Dating back to the Coast & Geodetic Survey and United States Fish Commission which used seconded Navy ships for its blue water work (see former Warship Wednesday alumni, the USC&GSS Pathfinder and USS Albatross) and Army officers for land surveys (the first commander of the Corps was an Army colonel from the intelligence branch), the force today amounts to some 400 uniformed officers who operate the agency’s dozen ships (some as large as frigates) and half-dozen aircraft including two converted P-3 Orions used as Hurricane Hunters.
They are the smallest of the U.S. uniformed services and, while they have a provision for a single O-9, the branch typically exists with a RADM as a senior officer. They wear Navy dress blues and dress whites and Coast Guard working uniforms, all with NOAA devices. Since 2013, they have conducted their 18-week OCS at the USCGA in New London, Conn.
The corps was born in battle.
With America’s entry into the World War I, a commissioned service of the C&GS was formed on May 22, 1917 to ensure the rapid assimilation of C&GS technical skills for defense purposes. During World War II, officers and civilians of the C&GS produced nautical and aeronautical charts, provided critical geospatial information to artillery units, and conducted reconnaissance surveys.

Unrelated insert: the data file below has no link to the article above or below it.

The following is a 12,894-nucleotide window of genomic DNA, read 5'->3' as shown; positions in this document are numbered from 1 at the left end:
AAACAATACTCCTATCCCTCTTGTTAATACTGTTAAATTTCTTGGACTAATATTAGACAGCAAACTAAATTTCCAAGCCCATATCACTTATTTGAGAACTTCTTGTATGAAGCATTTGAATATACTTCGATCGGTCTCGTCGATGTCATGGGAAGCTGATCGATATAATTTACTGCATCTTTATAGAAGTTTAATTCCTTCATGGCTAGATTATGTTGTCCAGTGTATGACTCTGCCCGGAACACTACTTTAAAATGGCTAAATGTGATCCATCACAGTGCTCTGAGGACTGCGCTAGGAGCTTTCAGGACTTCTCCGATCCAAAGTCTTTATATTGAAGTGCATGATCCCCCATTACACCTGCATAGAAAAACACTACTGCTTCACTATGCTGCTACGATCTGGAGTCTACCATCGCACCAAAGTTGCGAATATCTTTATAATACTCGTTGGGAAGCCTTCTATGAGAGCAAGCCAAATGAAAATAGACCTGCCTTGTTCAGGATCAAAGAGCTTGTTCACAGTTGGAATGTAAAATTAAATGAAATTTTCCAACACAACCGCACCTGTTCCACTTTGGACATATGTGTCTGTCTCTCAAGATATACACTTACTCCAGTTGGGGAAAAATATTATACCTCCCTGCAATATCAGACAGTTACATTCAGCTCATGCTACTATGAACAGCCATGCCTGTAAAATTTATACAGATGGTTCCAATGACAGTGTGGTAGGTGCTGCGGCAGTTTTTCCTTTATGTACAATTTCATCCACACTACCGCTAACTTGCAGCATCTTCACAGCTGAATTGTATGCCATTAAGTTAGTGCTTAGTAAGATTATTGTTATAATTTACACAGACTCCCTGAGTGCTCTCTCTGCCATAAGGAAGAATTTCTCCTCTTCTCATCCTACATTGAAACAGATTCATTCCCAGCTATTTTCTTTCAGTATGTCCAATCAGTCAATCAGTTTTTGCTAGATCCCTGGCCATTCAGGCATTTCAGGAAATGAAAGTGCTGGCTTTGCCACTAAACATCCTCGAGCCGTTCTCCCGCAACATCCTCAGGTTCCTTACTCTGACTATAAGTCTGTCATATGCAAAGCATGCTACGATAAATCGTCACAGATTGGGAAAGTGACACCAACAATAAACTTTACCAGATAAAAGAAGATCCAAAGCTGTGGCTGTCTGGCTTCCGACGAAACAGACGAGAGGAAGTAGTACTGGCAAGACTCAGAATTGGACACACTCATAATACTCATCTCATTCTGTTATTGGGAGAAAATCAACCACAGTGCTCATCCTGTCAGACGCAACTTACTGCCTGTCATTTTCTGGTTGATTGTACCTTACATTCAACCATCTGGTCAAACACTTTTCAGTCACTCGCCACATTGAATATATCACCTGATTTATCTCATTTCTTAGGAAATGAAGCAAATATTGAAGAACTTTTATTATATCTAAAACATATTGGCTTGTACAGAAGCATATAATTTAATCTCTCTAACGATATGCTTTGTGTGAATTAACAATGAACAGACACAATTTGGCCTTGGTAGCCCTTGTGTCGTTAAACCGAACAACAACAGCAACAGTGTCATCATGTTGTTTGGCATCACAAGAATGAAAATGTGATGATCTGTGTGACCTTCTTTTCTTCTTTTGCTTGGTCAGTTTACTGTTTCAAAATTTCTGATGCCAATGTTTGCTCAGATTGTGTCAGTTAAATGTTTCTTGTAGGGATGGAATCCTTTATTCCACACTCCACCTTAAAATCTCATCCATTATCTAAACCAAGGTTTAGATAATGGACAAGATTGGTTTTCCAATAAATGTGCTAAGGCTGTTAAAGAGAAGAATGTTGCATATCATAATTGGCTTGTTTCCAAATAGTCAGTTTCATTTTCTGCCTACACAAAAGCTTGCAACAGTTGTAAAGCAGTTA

Continuing in the tradition of their C&GS predecessors, NOAA Corps officers continue to play a vital role in the acquisition and analysis of environmental data that aid NOAA and other agencies in meeting the national security, economic, and environmental challenges of the 21st century. NOAA Corps officers command ships that scan the seafloor for potential hazards to shipping, monitor oceanographic and atmospheric conditions, and study ocean resources. They also pilot NOAA’s highly specialized aircraft that collect environmental and geographic data necessary for weather and flood prediction, nautical charting, disaster response, and resource management.
As noted by John Hopewell of the Washington Post’s Weather Gang: